Salivary Gland Cancer

What is Salivary Gland Cancer?

Salivary glands make saliva, the fluid that moistens the mouth and throat. There are major and minor salivary glands.

  • The parotid glands are the largest salivary glands. They are located just in front of the ears. The majority of salivary gland tumors start here. Most of these tumors are not cancerous. However most cancerous (malignant) salivary gland tumors start in the parotid glands.
  • The submandibular glands are smaller and are below the jaw. About 10% to 20% of salivary gland tumors start in these glands, and about half of these tumors are cancerous.
  • The sublingual glands are located under the floor of the mouth and below either side of the tongue. It is rare for tumors to start in these glands.

There are several hundred minor salivary glands. They are located under the lining of the lips and tongue; in the roof of the mouth; and inside the cheeks, nose, sinuses, and larynx (voice box). Tumors in minor salivary glands are uncommon, but when they do occur they are more likely to be cancerous. Minor salivary gland tumors most often start in the roof of the mouth.

Types of Salivary Gland Cancer

This is the most common type of salivary gland cancer. Most start in the parotid glands. They usually grow slowly and often have a good outcome.

This salivary gland cancer is usually slow growing. It can be difficult to remove completely because it tends to spread along nerves. The cancer often returns after treatment, sometimes many years later.

There are many kinds of salivary gland adenocarcinomas. They include:

  • Acinic cell carcinoma: Most of these cancers start in the parotid gland. They tend to grow slowly.
  • Polymorphous low-grade adenocarcinoma (PLGA): These tumors usually start in the minor salivary glands. They often grow slowly and most can be cured.
  • Adenocarcinoma, not otherwise specified (NOS): These cancers are most common in the parotid glands and the minor salivary glands. They can be slow- or fast-growing.

These cancers occur mainly in the major salivary glands.

Melanoma or other types of skin cancer can spread to the salivary glands or to the nearby lymph nodes inside and surrounding the parotid gland and next to the submandibular gland.

Other types of salivary cancers include acinic cell cancer, salivary duct cancer and squamous cell carcinoma. Non-Hodgkin lymphoma can also affect the salivary glands.

Risk Factors

Risk factors for salivary gland cancer include:

  • Radiation exposure
  • Older age
  • Being exposed to certain substances at work

Signs of salivary gland cancer include:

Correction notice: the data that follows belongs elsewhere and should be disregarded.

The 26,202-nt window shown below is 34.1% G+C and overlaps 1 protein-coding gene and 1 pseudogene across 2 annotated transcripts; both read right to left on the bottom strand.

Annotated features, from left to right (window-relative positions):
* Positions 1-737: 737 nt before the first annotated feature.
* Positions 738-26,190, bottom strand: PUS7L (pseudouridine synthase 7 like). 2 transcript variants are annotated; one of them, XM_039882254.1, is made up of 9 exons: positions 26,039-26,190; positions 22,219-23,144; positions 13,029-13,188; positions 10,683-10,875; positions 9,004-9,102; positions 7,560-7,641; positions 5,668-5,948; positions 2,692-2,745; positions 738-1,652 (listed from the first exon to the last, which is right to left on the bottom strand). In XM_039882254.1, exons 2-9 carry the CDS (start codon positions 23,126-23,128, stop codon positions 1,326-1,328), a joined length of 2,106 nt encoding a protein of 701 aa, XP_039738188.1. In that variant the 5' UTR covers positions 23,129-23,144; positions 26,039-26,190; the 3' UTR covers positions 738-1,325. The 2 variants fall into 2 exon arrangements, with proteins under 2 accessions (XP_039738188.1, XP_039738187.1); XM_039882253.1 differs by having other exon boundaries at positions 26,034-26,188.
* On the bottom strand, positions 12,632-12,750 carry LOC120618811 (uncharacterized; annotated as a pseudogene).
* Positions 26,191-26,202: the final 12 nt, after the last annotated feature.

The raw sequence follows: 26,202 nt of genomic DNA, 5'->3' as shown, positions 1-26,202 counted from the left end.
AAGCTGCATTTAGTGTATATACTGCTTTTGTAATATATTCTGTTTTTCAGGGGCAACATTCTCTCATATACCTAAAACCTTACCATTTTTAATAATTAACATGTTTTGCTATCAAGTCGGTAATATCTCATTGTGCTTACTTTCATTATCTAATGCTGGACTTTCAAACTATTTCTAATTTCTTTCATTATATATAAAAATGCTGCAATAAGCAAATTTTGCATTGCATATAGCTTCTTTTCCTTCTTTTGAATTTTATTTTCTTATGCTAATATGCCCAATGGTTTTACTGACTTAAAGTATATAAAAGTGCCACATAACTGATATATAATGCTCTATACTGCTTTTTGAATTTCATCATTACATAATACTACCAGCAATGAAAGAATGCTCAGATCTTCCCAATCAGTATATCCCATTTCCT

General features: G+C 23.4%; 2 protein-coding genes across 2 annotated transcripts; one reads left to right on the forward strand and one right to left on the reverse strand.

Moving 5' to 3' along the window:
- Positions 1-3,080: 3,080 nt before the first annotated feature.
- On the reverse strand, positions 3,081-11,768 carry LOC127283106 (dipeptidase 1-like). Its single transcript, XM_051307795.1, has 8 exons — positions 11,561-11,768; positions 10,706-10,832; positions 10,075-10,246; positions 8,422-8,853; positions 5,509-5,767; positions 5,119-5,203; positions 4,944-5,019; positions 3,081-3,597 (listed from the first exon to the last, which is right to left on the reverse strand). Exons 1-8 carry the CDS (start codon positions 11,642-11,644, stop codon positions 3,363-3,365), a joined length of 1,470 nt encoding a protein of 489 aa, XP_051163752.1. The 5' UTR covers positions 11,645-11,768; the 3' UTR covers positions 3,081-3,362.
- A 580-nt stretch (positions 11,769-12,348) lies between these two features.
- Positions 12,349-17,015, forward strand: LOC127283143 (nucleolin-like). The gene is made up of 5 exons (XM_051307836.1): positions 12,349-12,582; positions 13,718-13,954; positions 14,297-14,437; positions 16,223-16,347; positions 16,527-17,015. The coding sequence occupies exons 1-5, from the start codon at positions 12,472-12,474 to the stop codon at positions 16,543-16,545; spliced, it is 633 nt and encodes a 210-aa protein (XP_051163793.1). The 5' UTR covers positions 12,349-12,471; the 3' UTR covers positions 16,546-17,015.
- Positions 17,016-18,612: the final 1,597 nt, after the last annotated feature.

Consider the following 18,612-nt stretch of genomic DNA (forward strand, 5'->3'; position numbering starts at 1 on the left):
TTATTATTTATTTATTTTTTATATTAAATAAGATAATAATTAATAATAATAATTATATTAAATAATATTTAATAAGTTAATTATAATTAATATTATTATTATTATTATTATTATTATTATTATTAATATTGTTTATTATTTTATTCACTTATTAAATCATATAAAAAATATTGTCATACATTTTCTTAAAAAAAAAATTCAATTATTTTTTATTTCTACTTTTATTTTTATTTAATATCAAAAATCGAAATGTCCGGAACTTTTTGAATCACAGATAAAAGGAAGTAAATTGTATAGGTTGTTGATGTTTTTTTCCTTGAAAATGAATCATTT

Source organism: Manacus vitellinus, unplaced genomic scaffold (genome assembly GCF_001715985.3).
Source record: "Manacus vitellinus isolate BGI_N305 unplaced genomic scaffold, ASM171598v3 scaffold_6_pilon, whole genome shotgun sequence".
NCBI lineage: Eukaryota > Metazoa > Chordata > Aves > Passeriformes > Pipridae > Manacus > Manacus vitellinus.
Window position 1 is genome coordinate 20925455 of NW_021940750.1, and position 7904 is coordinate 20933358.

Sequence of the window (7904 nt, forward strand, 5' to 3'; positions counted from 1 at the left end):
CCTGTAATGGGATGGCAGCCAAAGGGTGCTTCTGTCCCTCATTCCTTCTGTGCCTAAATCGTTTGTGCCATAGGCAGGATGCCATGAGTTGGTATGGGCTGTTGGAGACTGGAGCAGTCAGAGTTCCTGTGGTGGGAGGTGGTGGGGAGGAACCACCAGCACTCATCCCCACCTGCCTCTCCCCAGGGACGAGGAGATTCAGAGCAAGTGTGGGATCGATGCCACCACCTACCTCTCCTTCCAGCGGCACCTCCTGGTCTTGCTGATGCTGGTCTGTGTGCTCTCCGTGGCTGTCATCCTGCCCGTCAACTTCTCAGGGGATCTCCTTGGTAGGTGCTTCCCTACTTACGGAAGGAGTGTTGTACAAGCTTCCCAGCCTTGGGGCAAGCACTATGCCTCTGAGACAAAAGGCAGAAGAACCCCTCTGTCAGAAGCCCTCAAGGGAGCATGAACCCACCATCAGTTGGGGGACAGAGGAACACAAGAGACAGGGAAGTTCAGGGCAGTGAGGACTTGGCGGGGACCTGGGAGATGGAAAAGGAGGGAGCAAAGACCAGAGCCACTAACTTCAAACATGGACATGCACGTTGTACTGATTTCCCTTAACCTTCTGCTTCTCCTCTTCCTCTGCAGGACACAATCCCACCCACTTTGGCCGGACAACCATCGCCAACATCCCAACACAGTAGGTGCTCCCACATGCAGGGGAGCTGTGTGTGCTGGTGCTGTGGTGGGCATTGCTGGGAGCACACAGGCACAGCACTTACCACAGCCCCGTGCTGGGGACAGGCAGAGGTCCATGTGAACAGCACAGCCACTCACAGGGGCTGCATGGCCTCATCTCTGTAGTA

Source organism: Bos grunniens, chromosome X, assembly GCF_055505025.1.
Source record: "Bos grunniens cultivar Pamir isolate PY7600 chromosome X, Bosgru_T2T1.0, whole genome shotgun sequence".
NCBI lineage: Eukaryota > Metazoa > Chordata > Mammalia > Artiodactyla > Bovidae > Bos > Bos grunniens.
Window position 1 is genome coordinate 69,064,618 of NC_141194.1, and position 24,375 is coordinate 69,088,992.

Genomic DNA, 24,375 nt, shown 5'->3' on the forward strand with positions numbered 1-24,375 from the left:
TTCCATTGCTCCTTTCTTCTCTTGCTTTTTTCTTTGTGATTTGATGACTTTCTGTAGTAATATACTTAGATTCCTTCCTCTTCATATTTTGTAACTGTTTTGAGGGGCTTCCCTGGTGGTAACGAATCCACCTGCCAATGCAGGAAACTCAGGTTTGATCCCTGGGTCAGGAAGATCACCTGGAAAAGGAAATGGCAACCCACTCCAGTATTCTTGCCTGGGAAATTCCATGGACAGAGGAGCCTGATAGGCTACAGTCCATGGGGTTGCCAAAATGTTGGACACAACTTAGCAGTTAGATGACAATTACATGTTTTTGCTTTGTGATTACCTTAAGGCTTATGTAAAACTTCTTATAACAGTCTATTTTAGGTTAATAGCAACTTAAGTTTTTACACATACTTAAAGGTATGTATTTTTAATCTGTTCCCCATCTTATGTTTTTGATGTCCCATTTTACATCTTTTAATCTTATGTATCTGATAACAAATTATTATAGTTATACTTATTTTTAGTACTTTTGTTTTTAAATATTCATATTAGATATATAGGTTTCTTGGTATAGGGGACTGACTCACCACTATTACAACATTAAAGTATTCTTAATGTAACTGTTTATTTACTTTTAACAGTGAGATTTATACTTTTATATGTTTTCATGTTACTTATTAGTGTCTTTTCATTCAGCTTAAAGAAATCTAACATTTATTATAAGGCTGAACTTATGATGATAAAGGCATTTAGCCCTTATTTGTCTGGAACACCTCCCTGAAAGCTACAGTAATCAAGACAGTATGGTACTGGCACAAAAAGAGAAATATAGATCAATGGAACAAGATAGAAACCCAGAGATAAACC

• Lump near ear, cheek, jaw, lip or inside the mouth
  • Fluid draining from ear
  • Trouble swallowing or opening the mouth widely
  • Numbness or weakness in the face
  • Pain in the face that doesn’t go away

Diagnosis and Staging

Your doctor will do a physical exam and ask you many questions. It is important to describe how you have been feeling and any changes you have noticed, such as pain, difficulty swallowing, mouth or throat sores, or changes in your voice.

Testing

Your doctor may order some of these tests: 

  • Endoscopy - A thin, lighted tube is inserted through the nose to look at the back of your nose and throat. This may be done at the doctor’s office, often after using numbing spray.
  • Biopsy - A sample of tissue is removed to check for cancer.
  • Fine needle aspiration - This is a type of biopsy done with a small needle to see if you have cancer. It is often used to assess lumps in the neck.
  • Fiberoptic endoscopic evaluation of swallowing test (FEES) - A thin, lighted tube is inserted through your nose and down your throat so that the health care provider can watch how you swallow from inside.
  • Biomarker testing/Molecular testing of the tumor - Your doctor may want to test your tumor for P16 or HPV. In certain kinds of head and neck cancer (oropharyngeal squamous cell carcinomas), knowing this test result will help your doctor decide on the treatment that is best for you. The tumor may also be assessed for the Epstein-Barr Virus (EBV). This can cause cancers in the nasopharynx (upper part of the throat behind the nose).
Imaging

Your doctor may also use the following diagnostic tests:

  • Ultrasound
  • CT Scan
  • MRI
  • PET or PET-CT Scan
  • Modified barium swallow studies (a series of x-rays taken after you swallow a barium drink) 
Staging

If you are diagnosed with salivary gland cancer, the doctor needs to know the stage, or extent, of the disease to plan the best treatment. Staging is a careful attempt to find out whether the cancer has spread, and if so, to what parts of the body.

The following stages are used for salivary gland cancers that affect the parotid, submandibular, and sublingual glands:

Stage 0 (carcinoma in situ)

In stage 0, abnormal cells are found in the lining of the salivary ducts or the small sacs that make up the salivary gland. These abnormal cells may become cancer and spread into nearby normal tissue. Stage 0 is also called carcinoma in situ.

Stage I

In stage I, cancer has formed. The tumor is in the salivary gland only and is 2 centimeters or smaller.

Stage II

In stage II, the tumor is in the salivary gland only and is larger than 2 centimeters but not larger than 4 centimeters.

Stage III

In stage III, one of the following is true: